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SC Grants 2 Month Protection to 'The Wire' Journos Against UP Police FIRs

The apex court urged the journalists to move the High Court for quashing the FIRs against them.

Published
India
2 min read
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"We are aware of fundamental rights and don't want freedom of press to be muzzled," The Supreme Court said while granting 2-month protection to three 'The Wire' reporters on Wednesday, 8 September with regards to the three FIRs filed by the Uttar Pradesh police.

The bench comprising Justices L Nageswara Rao, BR Gavai and BV Nagarathna also urged the journalists to approach the High Court for quashing the FIRs against them, as any judgement in the matter will open a "Pandora's Box", LiveLaw reported.

The order came while the apex court was hearing a plea filed by Foundation for Independent Journalism – owner of The Wire – and journalists Seraj Ali, Mukul Singh Chauhan and Ismat Ara.

What the FIRs Were About

The FIRs were against three reports by The Wire relating to the the death of a protesting farmer amid the Republic Day mayhem, the attack on an old Muslim man at Ghaziabad, and the demolition of a mosque at Barabanki.

They were lodged at the police stations of Rampur, Ghaziabad and Barabanki respectively, and stated that the reports were 'false', 'alarming' instigating communal animosity.

According to copy of the FIR, The Wire’s Founding Editor Siddharth Varadarajan and Ara were charged under Sections 153B (imputations, assertions prejudicial to national-integration) and 505(2) (statements conducing to public mischief).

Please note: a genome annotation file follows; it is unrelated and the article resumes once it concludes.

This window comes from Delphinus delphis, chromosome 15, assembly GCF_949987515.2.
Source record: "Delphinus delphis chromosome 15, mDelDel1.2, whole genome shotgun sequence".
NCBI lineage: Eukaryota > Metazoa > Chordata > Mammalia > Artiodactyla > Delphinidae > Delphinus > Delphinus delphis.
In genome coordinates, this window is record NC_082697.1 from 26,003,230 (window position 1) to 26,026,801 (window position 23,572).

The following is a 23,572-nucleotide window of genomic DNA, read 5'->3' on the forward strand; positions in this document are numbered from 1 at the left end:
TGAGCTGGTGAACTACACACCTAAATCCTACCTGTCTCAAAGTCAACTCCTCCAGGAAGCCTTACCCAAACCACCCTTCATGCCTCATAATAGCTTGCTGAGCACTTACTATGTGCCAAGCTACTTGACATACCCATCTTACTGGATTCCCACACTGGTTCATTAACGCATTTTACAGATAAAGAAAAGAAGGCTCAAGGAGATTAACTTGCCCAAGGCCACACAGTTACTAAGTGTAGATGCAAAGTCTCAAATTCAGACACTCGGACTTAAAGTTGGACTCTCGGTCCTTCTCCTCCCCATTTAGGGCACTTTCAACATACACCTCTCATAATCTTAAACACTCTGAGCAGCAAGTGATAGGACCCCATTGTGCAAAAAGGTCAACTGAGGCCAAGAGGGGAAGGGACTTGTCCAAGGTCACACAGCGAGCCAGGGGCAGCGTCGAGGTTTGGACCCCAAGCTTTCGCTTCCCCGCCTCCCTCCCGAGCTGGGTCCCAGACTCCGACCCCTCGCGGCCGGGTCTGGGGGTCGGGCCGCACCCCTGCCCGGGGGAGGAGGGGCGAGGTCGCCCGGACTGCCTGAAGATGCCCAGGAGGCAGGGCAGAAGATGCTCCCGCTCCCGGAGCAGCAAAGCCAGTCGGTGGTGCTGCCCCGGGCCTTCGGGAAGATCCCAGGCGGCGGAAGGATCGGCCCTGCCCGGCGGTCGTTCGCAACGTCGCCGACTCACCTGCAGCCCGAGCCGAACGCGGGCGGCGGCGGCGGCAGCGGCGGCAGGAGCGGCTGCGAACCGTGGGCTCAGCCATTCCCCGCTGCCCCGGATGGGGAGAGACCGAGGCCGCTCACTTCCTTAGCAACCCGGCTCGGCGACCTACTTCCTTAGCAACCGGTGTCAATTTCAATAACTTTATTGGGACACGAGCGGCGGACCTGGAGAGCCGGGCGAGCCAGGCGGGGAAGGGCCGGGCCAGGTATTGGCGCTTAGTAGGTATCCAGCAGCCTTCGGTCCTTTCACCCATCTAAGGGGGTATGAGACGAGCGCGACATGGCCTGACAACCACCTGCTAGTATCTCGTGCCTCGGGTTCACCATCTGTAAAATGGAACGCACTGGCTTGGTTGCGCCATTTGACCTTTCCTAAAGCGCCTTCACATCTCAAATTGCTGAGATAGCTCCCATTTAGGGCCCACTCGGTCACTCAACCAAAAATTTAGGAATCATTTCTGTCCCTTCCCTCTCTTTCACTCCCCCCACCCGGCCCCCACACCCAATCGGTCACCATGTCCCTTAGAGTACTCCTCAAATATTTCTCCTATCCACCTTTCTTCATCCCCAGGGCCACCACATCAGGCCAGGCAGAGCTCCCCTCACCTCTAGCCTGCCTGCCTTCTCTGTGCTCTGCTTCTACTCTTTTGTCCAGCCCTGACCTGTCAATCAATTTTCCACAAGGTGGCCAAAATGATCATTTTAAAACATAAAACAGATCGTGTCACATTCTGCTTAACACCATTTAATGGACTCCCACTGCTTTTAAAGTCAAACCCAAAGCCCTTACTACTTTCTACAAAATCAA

The case against Seraj Ali and Mukul Singh Chauhan was filed under Sections 153 (wantonly giving provocation with intent to cause riot), 153-A (promoting enmity between different groups), 505 (1) (b), 120 B (criminal conspiracy) and 34 (criminal act done by several persons in furtherance of common intention) of the Indian Penal Code.

What the Plea Said

Filed through advocate Shadan Farasat, the plea said that the reports covered matters on record and in public domain.

The plea stated, "No part of the matter published is even remotely an offence, although it may be unpalatable to the government or some people. No unrest ever resulted or was likely to result on account of the concerned news reports. The fundamental assumption in these FIRs is that The Wire and its journalists have reported what they have with the intent to foment communal disharmony," LiveLaw quoted.

It added that "to posit reporting – especially the verbatim claims of citizens who are or say they are victims of crime – as tending to create disharmony or as an inherently criminal act is most pernicious, and this mode of criminalising expression deserves relief and remedial measures from this Hon'ble Court, else no journalist will be able to report fearlessly and the media will become caught in the criminal process for simply doing its job."

(With inputs from LiveLaw)

(At The Quint, we are answerable only to our audience. Play an active role in shaping our journalism by becoming a member. Because the truth is worth it.)

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